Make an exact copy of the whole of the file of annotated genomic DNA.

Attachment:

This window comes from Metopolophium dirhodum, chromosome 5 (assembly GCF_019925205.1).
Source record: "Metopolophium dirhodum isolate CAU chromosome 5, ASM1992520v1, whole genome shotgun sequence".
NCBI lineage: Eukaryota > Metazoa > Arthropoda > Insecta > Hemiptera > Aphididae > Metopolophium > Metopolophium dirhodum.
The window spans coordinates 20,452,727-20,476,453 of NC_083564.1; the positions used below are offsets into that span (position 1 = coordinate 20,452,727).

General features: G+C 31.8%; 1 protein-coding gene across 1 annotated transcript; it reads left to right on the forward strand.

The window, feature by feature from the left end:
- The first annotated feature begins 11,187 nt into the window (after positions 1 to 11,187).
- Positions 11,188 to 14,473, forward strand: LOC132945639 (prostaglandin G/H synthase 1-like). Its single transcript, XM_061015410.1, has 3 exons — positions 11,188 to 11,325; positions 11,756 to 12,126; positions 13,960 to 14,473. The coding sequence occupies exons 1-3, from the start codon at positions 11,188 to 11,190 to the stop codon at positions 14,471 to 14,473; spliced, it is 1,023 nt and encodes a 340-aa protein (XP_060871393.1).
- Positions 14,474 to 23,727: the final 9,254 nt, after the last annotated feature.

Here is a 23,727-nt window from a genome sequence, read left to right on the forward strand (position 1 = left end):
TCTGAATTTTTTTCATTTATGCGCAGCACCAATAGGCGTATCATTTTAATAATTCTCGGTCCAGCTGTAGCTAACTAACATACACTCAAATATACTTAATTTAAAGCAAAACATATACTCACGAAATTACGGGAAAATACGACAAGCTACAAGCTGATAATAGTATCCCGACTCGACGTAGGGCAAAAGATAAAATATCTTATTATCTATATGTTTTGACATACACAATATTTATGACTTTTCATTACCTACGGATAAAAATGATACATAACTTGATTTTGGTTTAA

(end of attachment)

This window comes from Metopolophium dirhodum, chromosome 5 (assembly GCF_019925205.1).
Source record: "Metopolophium dirhodum isolate CAU chromosome 5, ASM1992520v1, whole genome shotgun sequence".
NCBI lineage: Eukaryota > Metazoa > Arthropoda > Insecta > Hemiptera > Aphididae > Metopolophium > Metopolophium dirhodum.
The window spans coordinates 20,452,727-20,476,453 of NC_083564.1; the positions used below are offsets into that span (position 1 = coordinate 20,452,727).

General features: G+C 31.8%; 1 protein-coding gene across 1 annotated transcript; it reads left to right on the forward strand.

The window, feature by feature from the left end:
- The first annotated feature begins 11,187 nt into the window (after positions 1 to 11,187).
- Positions 11,188 to 14,473, forward strand: LOC132945639 (prostaglandin G/H synthase 1-like). Its single transcript, XM_061015410.1, has 3 exons — positions 11,188 to 11,325; positions 11,756 to 12,126; positions 13,960 to 14,473. The coding sequence occupies exons 1-3, from the start codon at positions 11,188 to 11,190 to the stop codon at positions 14,471 to 14,473; spliced, it is 1,023 nt and encodes a 340-aa protein (XP_060871393.1).
- Positions 14,474 to 23,727: the final 9,254 nt, after the last annotated feature.

Here is a 23,727-nt window from a genome sequence, read left to right on the forward strand (position 1 = left end):
TCTGAATTTTTTTCATTTATGCGCAGCACCAATAGGCGTATCATTTTAATAATTCTCGGTCCAGCTGTAGCTAACTAACATACACTCAAATATACTTAATTTAAAGCAAAACATATACTCACGAAATTACGGGAAAATACGACAAGCTACAAGCTGATAATAGTATCCCGACTCGACGTAGGGCAAAAGATAAAATATCTTATTATCTATATGTTTTGACATACACAATATTTATGACTTTTCATTACCTACGGATAAAAATGATACATAACTTGATTTTGGTTTAA